1. Have a roadworthy bike that fits you. Regularly check the brakes and tyre pressure, and don’t ignore any strange noises, vibrations, or jumping gears – they probably indicate a problem. A new bike bought from a traditional, local bike shop should be safe. Be wary of mail-order/supermarket ‘bargains’ or flat-pack bikes. If in doubt, take it to your local bike shop for advice (or get in touch with us for a maintenance course!).
  2. Have great bike control skills. You should understand how to shift your body weight when making an emergency stop, be able to swerve safely, make efficient use of your gears, keep good control of the bike while looking directly behind and confidently ride one-handed. Ride with your fingers on your brake levers. If this seems uncomfortable you need to adjust the brake lever position.
  3. Use the road. If you are nervous about cycling on the road do get training. Cycling in parks and cycle paths is fine but you are missing out on the freedom to cycle quickly and safely to wherever you want to go. Cycling on the pavement, even considerate cycling, is against the law (although the Guards are generally leniant to younger children cycling on the pavement).
  4. Think positioning. Ride away from the kerb, never in the gutter, at least a ‘door’s width’ away from parked cars. Be aware that drivers tend to leave you the same room on your right as the room you leave for yourself on the left. Ride in the stream of traffic when you can match its speed. There may be times when you have to ride close to parked cars (i.e. road narrowing) or slower moving traffic do so slowly so you have time you react to hazards such as an opening door.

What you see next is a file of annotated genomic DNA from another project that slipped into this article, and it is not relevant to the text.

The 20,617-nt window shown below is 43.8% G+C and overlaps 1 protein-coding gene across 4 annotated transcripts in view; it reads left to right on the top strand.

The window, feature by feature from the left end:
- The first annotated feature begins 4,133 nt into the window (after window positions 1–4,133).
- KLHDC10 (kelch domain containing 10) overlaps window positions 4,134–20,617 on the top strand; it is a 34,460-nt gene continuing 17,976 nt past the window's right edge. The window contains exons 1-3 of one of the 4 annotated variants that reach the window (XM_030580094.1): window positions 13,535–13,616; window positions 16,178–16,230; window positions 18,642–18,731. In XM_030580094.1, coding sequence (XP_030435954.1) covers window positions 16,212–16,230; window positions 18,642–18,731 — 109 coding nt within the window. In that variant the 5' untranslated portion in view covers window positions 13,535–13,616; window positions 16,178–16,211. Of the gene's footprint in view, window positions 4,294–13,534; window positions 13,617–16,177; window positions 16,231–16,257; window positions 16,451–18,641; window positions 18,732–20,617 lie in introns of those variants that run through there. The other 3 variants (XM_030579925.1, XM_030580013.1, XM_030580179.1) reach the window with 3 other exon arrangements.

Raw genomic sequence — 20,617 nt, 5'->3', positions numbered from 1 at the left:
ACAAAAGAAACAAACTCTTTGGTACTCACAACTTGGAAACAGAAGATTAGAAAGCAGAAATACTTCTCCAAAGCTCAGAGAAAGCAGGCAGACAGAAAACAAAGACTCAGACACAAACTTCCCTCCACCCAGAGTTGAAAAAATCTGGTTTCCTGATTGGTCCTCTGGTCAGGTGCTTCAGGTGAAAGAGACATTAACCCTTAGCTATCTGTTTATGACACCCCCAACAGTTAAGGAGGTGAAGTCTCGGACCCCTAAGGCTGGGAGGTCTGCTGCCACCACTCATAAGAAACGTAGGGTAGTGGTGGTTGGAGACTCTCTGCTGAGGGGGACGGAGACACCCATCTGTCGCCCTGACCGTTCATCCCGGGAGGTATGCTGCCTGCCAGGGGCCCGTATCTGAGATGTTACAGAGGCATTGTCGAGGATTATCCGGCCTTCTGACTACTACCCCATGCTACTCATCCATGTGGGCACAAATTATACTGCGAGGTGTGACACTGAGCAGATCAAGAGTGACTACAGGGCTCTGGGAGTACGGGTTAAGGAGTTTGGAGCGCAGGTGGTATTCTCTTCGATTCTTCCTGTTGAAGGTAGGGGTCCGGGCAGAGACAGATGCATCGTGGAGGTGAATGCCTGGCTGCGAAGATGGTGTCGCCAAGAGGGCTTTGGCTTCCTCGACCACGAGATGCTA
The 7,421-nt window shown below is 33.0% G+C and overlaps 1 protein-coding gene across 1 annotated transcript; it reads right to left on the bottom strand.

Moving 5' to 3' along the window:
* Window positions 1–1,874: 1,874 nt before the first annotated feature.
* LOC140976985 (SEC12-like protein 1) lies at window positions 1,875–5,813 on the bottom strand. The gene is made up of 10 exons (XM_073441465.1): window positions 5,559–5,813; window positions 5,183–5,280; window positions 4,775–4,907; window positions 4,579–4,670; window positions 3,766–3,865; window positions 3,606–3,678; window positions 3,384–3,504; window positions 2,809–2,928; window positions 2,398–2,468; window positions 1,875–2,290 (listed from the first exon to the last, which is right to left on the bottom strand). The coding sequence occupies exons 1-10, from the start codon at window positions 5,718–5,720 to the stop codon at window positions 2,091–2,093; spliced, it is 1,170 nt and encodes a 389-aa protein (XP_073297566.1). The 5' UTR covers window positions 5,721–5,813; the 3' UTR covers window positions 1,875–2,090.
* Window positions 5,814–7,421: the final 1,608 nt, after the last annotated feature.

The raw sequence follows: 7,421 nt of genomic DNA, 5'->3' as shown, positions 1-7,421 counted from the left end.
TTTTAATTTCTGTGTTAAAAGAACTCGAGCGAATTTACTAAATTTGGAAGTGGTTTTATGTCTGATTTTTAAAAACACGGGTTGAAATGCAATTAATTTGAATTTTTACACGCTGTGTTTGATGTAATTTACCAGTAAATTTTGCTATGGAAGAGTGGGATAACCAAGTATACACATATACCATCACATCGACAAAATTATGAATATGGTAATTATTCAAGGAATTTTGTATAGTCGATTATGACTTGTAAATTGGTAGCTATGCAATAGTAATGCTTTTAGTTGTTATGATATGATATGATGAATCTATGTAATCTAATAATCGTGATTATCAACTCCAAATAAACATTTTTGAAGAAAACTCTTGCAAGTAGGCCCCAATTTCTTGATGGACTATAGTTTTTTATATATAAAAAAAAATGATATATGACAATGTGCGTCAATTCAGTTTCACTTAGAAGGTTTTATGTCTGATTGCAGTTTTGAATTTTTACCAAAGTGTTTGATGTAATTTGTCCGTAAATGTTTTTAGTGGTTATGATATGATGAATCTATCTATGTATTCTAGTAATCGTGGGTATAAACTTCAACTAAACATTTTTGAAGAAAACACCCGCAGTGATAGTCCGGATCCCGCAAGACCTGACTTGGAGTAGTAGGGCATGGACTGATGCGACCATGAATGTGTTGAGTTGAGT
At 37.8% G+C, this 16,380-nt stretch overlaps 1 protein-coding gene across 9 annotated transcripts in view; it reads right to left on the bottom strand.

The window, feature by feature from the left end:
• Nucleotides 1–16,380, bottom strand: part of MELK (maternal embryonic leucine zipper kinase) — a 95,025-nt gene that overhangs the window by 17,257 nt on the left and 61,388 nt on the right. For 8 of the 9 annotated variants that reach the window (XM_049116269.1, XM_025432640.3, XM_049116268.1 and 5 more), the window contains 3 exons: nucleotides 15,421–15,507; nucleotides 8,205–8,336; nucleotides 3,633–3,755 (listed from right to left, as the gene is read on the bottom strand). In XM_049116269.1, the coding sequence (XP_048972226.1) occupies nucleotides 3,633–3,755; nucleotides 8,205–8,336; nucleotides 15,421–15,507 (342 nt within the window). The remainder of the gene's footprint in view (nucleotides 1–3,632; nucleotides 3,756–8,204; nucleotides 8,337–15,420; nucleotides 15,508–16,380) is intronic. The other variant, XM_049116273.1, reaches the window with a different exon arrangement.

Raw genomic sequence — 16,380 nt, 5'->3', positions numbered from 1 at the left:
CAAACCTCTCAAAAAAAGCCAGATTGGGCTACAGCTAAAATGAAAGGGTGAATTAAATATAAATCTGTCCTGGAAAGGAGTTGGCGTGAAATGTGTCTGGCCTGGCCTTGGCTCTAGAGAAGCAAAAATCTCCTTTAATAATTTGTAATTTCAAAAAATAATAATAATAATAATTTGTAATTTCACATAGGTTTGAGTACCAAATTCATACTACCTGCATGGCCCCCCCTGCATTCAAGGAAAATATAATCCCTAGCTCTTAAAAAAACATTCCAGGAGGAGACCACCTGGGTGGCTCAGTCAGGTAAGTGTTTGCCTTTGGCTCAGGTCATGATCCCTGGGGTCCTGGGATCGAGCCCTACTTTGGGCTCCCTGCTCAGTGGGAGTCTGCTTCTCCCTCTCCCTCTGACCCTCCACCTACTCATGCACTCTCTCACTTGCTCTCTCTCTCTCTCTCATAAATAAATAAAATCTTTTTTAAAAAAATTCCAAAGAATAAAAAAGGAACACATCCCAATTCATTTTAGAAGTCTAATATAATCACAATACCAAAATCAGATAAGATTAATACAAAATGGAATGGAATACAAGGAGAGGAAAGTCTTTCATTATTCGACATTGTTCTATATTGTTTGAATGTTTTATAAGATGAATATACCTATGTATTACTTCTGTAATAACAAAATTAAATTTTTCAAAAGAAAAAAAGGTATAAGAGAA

5. Check behind frequently, especially before changing position on the road. Looking behind attracts the attention of drivers as well as ensuring that you know what is happening around you.
  6. See, be seen, communicate!Communicate your intentions with hand signals and by correct road positioning. Don’t signal without looking behind first – it may be unsafe to signal if someone is overtaking at that moment or it may be unnecessary to signal if no one is there! A driver is more likely to see your signal if you have looked behind first.
  7. Aim to arrive at junctions in the middle of your lane whether you are turning left or right, or going straight ahead. This prevents dangerous overtaking from traffic behind. On approach to traffic lights the least safe option is to undertake on the left so either wait your turn or consider overtaking (on the right) to get to the front, pulling in to the stream of traffic if it starts moving.
  8. Be HGV/large vehicle/bus aware. You are particularly at risk if cycling on the passenger side of an HGV as it turns left because of the poor left view from the cab (many have ‘blind spots’). Do not ‘hug the kerb’ to undertake a large sided vehicle (particularly when on approach to traffic lights/junctions). Ensure that you are positioned with enough space behind or in front of the lorry so the driver in the cabin can see you. Make sure you can see the vehicle’s mirrors. If you can’t see the mirror the driver probably can’t see you.
  9. Roundabouts. Arrive at, and move through roundabouts, in the middle of the most appropriate lane.
  10. Get some cycle training. Reading these tips is a small start, but there is no substitute for on-road cycle training, even the most experienced rider can become more effective and learn new skills. Get in touch with us to book a course now!